“When I was studying about disaster recovery, one of the concerns I had was if you have your backup site so far away, how can you get people there? Like you saw with this disaster, the first thing that goes is the train system,” he says. “You can have your backup site in Osaka but that’s three hours by bullet train, which aren’t running so what good does it do to have the backup system all the way over there?” McCarthy says people could literally get to Nerima in three hours by bicycle.
McCarthy adds that Nikko AM could also use its offices in Singapore, Sydney, London and Hong Kong as backup sites, if needed, because those offices are on the same network as Tokyo. Operationally speaking, Tokyo-based COO Frederick Reidenbach Tokyo and systems and operations manager non-Asia ex-Japan Teck Keng Neo, who splits his time between Sydney and Singapore, would also be key to ensuring business continuity.
On Friday, Nikko AM employees who lived around eight to 10 kilometers away walked home. Others, particularly those who couldn’t get home while trains were out, opted to sleep in the office. “We had blankets, food and water for emergencies,” says McCarthy, who lives close to his office and headed home at past 1:30 a.m. on Saturday.
Key employees have been coming to work every day since Friday. A special meeting of all Tokyo-based Nikko AM investment managers – less than 100 – was called on Sunday, McCarthy says, noting around 30 made it to the meeting. He says the company has had a contingency system in place for managers since the bird and swine flu crises hit Asia in 2009. “We have around 50 people who have the capability to trade from home.”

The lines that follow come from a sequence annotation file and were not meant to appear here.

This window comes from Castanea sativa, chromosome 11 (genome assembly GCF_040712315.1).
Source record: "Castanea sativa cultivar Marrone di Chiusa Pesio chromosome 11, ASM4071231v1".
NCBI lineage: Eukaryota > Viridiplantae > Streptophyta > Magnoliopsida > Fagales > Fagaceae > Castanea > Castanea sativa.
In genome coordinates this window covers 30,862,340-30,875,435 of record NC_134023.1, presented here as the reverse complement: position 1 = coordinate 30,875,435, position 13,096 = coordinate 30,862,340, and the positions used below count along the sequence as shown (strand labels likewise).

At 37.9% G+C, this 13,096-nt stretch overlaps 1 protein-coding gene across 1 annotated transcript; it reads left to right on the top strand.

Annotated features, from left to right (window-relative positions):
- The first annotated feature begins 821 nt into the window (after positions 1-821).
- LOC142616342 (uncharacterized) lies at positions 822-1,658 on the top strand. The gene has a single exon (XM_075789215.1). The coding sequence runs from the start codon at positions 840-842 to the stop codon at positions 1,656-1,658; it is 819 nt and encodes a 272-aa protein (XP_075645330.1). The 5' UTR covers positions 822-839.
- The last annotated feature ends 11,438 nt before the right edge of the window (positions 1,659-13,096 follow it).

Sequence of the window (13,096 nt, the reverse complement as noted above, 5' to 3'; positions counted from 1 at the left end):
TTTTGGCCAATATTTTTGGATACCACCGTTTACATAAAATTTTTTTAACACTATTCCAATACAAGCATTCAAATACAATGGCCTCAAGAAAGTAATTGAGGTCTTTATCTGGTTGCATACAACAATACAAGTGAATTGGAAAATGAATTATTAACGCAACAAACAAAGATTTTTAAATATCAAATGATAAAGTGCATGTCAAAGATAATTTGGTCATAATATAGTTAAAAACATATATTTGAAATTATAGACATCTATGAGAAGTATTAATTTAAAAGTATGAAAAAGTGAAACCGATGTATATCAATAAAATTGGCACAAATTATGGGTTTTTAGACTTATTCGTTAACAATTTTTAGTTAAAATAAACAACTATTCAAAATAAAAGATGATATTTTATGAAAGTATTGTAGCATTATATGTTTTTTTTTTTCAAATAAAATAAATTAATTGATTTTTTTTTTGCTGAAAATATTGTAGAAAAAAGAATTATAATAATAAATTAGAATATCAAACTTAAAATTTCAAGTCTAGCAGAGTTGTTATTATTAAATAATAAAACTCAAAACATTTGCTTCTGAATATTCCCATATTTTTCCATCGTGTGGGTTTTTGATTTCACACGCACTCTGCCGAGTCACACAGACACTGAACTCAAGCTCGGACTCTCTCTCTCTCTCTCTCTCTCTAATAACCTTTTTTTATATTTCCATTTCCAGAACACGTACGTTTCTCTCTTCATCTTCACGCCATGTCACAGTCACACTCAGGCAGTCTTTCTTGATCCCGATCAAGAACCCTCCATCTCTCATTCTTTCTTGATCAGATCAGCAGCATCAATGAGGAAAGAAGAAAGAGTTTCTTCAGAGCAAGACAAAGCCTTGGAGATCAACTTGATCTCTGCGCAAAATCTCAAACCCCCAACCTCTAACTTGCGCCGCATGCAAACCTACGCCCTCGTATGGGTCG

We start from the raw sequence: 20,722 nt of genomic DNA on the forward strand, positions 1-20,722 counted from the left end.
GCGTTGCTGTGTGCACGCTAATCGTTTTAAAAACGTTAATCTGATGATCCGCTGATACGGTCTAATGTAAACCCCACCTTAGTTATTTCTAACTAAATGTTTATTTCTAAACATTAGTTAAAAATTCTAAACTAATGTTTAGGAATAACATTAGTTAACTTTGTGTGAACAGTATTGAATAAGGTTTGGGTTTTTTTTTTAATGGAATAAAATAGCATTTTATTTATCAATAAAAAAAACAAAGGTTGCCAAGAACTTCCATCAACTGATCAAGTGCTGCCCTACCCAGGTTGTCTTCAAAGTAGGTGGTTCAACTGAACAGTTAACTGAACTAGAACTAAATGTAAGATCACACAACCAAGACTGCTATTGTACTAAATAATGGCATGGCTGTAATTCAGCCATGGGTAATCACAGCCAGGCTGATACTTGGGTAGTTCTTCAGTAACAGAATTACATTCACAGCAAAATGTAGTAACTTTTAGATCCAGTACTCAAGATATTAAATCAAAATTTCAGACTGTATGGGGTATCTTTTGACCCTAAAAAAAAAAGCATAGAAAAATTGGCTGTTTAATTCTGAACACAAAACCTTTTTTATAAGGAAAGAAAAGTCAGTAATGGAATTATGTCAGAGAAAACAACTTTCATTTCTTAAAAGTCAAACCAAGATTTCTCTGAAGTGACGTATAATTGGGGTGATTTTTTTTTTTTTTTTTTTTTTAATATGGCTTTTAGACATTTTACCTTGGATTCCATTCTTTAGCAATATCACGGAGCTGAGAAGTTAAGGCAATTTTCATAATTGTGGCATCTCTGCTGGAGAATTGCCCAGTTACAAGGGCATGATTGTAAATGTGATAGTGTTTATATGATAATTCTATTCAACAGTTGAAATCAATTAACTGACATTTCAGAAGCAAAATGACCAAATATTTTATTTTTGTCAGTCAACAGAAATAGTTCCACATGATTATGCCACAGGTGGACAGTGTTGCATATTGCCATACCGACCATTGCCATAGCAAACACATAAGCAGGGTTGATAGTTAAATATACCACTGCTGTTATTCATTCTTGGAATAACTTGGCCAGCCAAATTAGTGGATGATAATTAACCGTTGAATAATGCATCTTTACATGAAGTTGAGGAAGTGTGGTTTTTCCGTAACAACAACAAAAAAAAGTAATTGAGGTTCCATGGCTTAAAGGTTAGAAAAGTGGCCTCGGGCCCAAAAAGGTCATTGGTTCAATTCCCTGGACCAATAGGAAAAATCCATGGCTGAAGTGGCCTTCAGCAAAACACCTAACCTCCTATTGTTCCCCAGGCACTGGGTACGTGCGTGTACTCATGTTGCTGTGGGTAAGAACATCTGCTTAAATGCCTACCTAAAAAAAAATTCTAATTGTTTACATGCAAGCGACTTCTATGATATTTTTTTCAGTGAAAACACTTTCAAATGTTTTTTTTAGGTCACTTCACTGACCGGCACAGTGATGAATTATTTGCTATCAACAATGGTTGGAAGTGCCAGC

The meeting was necessary to ensure that the company’s key positions and liquidity were discussed, McCarthy says. “We wanted to be prepared for redemptions, but the redemptions on Monday were comparable only to a normal heavy redemption day.”
Around 60% of Nikko AM’s AUM comes from investors in Japan. That’s also how much of its revenues are derived from Japan and how many of its employees are locals.
Of the 60% of AUM – or around US$102 billion – sourced from Japanese investors, around 65% – or around US$66 billion – are invested in non-yen-denominated assets, especially in the Brazil, Russia, India and China (BRIC) markets.
Given that bank networks in major cities remain operational, McCarthy doesn’t see any major disruption to distribution of Nikko AM’s funds. The company wasn’t planning any new fund launches until May, and thus has enough time to weigh market conditions before deciding to push through with plans, he says. It launched four new funds over the past eight weeks.
McCarthy estimates Nikko AM’s AUM before the earthquake and tsunami at US$170 billion, but because markets – particularly Japan’s – are expected to continue reacting strongly to the disaster and the threat of a nuclear crisis, he says it would be more conservative to peg the amount at “more than US$150 billion”.
(Note: This article in the Electronic Financial Times was one of the top 5 most popular Articles for the year 2011 !)
By Rita Raagas De Ramos March 16, 2011